Only New York State Route 9N traverses the Lake Luzerne region of Warren County. There are 2 state-maintained routes in Glens Falls, Route 9L, which terminates in the city.[28] The second is New York State Route 32, which leaves Warren for Washington County, where it terminates at New York State Route 196.[28] Also, on the east side of the city, there is County Route 79 (Boulevard), a former alignment of NY 32.[29] There is New York State Route 149, a 32 miles (51 km) long road that traverses Warren and nearby Washington Counties. There is also New York State Route 254, a 6 miles (9.7 km) road in southern part of the town and enters Washington County as well. The third and final state maintained route is New York State Route 9L, which traverses down the central portion of the town. Several county routes traverse through Stony Creek. These include County Route 3, County Route 12, County Route 22, and County Route 76.[29]

Lake George Village

There are several major routes in the town and village of Lake George. There is New York State Route 9N, which traverses north to south through the county.[28] There is also County Routes 6 (Fort George Boulevard) and 59 (Bloody Pond Road).[29] The latter is a continuation of New York State Route 9L and heads to terminate in Queensbury. In this town includes New York State Route 912Q, which is the Exit 22 connector/park & ride on the Northway.[28]

North of Lake George Village

Map of New York State Route 418

Although the region for Bolton and Bolton Landing is large, there is only one state-maintained route, Route 9N, and there is County Route 11 (Bolton-Riverbank Road), which is a connector to Exit 24 on the Northway.[29] Only 2 county or higher maintained roads traverse the hamlet of Diamond Point, Route 9N and County Route 35 (Diamond Point Road), which connects 9N to the Northway (Exit 23) and U.S. Route 9 in Warrensburg.[28] New York State Route 8 enters the county at Johnsburg, NY, entering into the Town of Chester, where it merges with U.S. Route 9 for almost 4 miles, splitting off at the Landon Hill/Route 8/Route 9 intersection. New York State Route 8 terminates at an intersection with New York State Route 9N in the center of Hague.[28] There are several state-maintained and county-maintained roads in the Warrensburg area. These include the termini of both New York State Route 28 and New York State Route 418 at US 9. There are also a few county routes including County Route 4 in Athol and County Route 10 (Horicon Road) in Warrensburg. Route 10 continues eastward, terminating in Bolton Landing.[29]

Trains

Amtrak serves Glens Falls on its Adirondack daily route.[26 ]

Arts and culture

Warren County is home to several music centers, including the Luzerne Music Center, which is a summer camp focused on teaching music, in the foothills of the Adirondacks. In July, it holds an annual Chamber Music Festival which is open for public viewing.[30] The Upper Hudson Musical Arts is also a popular attraction, bringing concerts by professional chamber music ensembles and soloists to the Adirondacks throughout the year. Concerts are held at the Tannery Pond Community Center in North Creek.[30] In addition, the Charles R. Wood Theater home to Adirondack Theatre Festival is a year-round professional theater production in Glens Falls.[31]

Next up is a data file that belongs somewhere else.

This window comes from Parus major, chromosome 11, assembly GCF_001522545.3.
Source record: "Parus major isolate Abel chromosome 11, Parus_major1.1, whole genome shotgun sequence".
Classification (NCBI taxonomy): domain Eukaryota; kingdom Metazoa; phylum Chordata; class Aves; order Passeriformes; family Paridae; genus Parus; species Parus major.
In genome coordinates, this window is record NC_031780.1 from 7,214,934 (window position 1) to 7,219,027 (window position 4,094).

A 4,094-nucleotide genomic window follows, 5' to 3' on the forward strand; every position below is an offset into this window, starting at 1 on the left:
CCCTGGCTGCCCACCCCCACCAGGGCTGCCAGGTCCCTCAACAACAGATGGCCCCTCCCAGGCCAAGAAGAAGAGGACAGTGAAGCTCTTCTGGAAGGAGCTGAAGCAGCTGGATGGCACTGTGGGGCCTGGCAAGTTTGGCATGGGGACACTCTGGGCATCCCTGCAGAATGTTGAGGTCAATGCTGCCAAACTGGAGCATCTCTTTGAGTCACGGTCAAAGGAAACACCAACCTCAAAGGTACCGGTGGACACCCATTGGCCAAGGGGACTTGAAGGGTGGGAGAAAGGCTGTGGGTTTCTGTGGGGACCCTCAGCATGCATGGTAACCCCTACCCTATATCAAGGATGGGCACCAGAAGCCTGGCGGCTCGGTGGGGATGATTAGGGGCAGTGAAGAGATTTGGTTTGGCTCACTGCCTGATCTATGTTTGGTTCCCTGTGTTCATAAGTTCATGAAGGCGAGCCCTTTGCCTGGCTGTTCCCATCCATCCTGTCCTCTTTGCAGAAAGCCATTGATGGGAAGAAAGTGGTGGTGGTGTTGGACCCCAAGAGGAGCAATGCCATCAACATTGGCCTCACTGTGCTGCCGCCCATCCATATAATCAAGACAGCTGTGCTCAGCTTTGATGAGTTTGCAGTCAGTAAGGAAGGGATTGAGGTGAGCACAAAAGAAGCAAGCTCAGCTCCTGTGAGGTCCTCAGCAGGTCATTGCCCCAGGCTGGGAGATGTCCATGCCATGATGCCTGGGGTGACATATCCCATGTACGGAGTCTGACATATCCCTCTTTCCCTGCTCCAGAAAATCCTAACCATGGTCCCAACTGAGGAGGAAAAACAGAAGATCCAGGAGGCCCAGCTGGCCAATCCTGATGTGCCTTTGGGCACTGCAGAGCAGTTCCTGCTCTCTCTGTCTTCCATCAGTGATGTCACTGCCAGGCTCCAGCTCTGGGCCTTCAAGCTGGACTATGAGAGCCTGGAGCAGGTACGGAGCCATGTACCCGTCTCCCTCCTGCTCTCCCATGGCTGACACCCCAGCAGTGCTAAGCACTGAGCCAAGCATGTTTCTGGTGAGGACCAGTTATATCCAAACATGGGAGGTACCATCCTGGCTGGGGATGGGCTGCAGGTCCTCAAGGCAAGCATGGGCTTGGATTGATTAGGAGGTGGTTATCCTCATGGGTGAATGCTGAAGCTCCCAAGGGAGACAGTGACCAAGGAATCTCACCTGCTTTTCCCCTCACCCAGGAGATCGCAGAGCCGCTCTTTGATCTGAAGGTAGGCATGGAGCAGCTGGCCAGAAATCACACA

Points of interest

Lake George

Lake George

Warren County is the primary area of tourism related to Lake George. Lake George is a 28,160-acre (114.0 km2) lake located in the Adirondack Mountains. Popular activities on the lake include river tubing, swimming, kayaking and boating.[32] There are several large points of interest in the Lake George region. These include Prospect Mountain just outside of town, Steel Pier along Beach Road which serves several tour boats.[33] The village is a popular tourist spot and is home to many stores and novelty shops. There is the Lake George Battleground on the edge of the village along County Route 6.[34]

To the north, there are several hotels and motels to serve tourists visiting the lake. There are several campgrounds around the region including Hearthstone Point on Route 9N and Lake George Battleground south of the village.[34] There are also several campgrounds on islands on the lake. These include Long Island, which serves 88 campsites.[35] All island campgrounds and land-locked grounds are maintained by the New York Department of Environmental Conservation.[35]

Historic sites

State Armory in Glens Falls in 1907

One of the primere historic sites in Warren County is the Fredella, Joseph J., House and Garage, which was constructed in 1900, and is significant for its architectural detail. It is on the list of National Register of Historic Places.[36] Another popular historic site is the Wreck of the 1758 radeau LAND TORTOISE, a shipwreck site which occurred in 1758 of European-American origin. Other historic sites include:[36]

  • Chapman Historical Museum
  • Marcella Sembrich Opera Museum
  • Edward Eggleston Estate
  • First Presbyterian Church of Glens Falls
  • Fredella Street Historic District (Glens Falls)
  • Three Squares Historic District (Glens Falls)
  • The Hyde Collection(Glens Falls)
  • Warrensburg Mills Historic District
  • Wiawaka Bateaux Site
  • Wiawaka Holiday House

Municipalities

Hamlet of Chestertown in Chester, typical for the area.

Under New York State law, there are three types of incorporated municipalities: cities, villages, and towns. The following incorporated cities, villages and towns are located in Warren County:

See also

References

  1. ^ "Find a County". National Association of Counties. http://www.naco.org/Template.cfm?Section=Find_a_County&Template=/cffiles/counties/usamap.cfm. Retrieved 2008-01-31.